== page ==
The confusion arises from the fact that if your haven't configured your DVD player and TV correctly (in particular, widescreen TVs), the image can appear either squashed (the Toho logo at the start will be oval) or have the sides clipped off.
What you have to do to get the best video quality is
1) if you have a widescreen TV, configure the DVD player so that it knows this, and configure the TV so it knows it is getting widescreen video. Be careful about TV modes where it displays a 16:9 image in 4:3 with the edges clipped.
2) If you have a regular 4:3 TV, make sure the DVD player is configured this way, otherwise it'll send out a 16:9 signal which will appear squashed on the TV.
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20 of 21 people found the following review helpful By J. Holt on June 20, 2004
Format: DVD
What a great, great movie. I've been getting back into samurai flicks after a long hiatus. I wanted to see this after having seen Kill Bill v.1 -- you can see the influence after watching Lone Wolf and Cub -- and boy, this movie and its vol. 2 sequel (baby cart on river styx) -- great!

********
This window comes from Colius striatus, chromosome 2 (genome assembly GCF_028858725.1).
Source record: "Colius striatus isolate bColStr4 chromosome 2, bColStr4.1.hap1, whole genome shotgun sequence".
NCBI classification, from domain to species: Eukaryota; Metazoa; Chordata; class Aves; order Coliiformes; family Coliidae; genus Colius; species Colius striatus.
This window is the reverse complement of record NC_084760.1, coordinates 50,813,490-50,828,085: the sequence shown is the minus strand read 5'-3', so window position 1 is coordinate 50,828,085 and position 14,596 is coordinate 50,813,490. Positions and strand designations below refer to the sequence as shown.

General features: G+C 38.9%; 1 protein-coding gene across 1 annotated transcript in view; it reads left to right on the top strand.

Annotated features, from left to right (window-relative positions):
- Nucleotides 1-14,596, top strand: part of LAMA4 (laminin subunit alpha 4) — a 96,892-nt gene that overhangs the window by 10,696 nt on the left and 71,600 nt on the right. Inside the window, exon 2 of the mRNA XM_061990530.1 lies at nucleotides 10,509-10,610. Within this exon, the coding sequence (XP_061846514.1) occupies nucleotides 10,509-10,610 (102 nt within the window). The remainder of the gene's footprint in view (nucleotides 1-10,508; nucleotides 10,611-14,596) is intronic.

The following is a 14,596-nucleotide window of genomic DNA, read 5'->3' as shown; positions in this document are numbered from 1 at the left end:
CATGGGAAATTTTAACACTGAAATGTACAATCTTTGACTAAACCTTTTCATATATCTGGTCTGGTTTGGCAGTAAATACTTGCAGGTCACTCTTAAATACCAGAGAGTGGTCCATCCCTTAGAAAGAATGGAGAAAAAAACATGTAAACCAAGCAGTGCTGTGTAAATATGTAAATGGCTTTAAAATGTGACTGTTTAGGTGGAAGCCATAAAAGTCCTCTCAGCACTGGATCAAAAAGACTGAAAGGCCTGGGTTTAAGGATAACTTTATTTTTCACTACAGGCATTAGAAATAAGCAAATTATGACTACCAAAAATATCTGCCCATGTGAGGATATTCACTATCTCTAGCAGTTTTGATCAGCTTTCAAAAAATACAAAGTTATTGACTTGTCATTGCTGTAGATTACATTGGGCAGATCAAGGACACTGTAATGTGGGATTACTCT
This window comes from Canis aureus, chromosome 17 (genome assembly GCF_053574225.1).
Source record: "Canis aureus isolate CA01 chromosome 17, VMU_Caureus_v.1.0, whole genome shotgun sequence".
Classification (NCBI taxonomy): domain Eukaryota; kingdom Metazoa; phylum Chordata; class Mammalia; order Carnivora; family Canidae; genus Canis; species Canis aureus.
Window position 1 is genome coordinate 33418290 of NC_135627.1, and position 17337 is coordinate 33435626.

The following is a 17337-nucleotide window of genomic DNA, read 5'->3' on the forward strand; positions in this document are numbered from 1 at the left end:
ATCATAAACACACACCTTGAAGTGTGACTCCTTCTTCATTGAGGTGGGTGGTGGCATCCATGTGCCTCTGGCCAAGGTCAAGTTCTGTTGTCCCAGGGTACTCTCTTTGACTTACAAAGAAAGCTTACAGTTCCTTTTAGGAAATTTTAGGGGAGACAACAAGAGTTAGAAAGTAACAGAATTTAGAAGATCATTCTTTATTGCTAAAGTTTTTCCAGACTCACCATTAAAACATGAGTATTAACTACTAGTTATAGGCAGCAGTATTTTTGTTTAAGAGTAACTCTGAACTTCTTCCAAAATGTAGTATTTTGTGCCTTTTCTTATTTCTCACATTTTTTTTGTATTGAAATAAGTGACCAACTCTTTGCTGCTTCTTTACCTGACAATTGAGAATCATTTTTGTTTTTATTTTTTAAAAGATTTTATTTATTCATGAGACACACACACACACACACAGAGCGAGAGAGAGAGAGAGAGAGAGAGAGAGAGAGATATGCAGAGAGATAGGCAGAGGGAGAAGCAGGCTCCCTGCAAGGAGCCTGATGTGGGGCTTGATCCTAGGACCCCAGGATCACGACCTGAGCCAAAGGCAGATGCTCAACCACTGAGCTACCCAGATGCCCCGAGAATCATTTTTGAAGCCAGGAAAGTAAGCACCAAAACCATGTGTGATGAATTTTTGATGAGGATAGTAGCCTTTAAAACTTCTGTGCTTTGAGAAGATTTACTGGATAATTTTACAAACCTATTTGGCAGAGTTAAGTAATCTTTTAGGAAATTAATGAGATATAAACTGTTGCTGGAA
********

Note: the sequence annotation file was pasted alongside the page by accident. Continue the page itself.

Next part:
Clean picture, clean sounds. This is an awesome DVD. I also read the manga before the DVD and can say: it is very faithful to the manga, doing a wonderful job of bringing the Kojima's artwork to the screen. Readers of Dark Horse's manga series, vol. 1 will recognize the care taken to adapt the manga.
I showed this film to a bunch of friends and they hooted and hollered. Great fun.
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26 of 29 people found the following review helpful By D. Yamasaki on December 19, 2005
Format: DVD
This series of films have been among my absolute favorite since I first saw them more than 30 years ago.

I can remember my first experience with Kozure Ohkami as a young Japanese American youth in early 1970s Los Angeles. One day my friend's dad piled a bunch of us young "JAs" into a Mercury Montego and took us to see the fourth movie in the series, Baby Cart In Peril at the long gone Toho LaBrea Theater. One thing nice about growing up in LA in the '60s and '70s is that we got to see a lot of movies unavailable to many people outside of Japanese American communities during the pre-VCR days. While I grew up watching The Man From UNCLE and Gilligan's Island like all my friends, I also had the bonus of being able to enjoy the exploits of Ogami Itto, Zatoichi and a host of Mifune and Nakadai movies.

During my high school years, my friends and I eagerly awaited each pending showing at the Toho. Parts 1, 2, 4, 5 and 6 were in heavy rotation during the mid to late '70s, but a part 3 was never shown. It wasn't until the mid '90s when AnimEigo released the series on VHS and laserdisc that I was sure that part 3 was in fact Lightning Swords of Death which was released as a dubbed movie for the mass American public in 1975 during the height of the martial arts craze.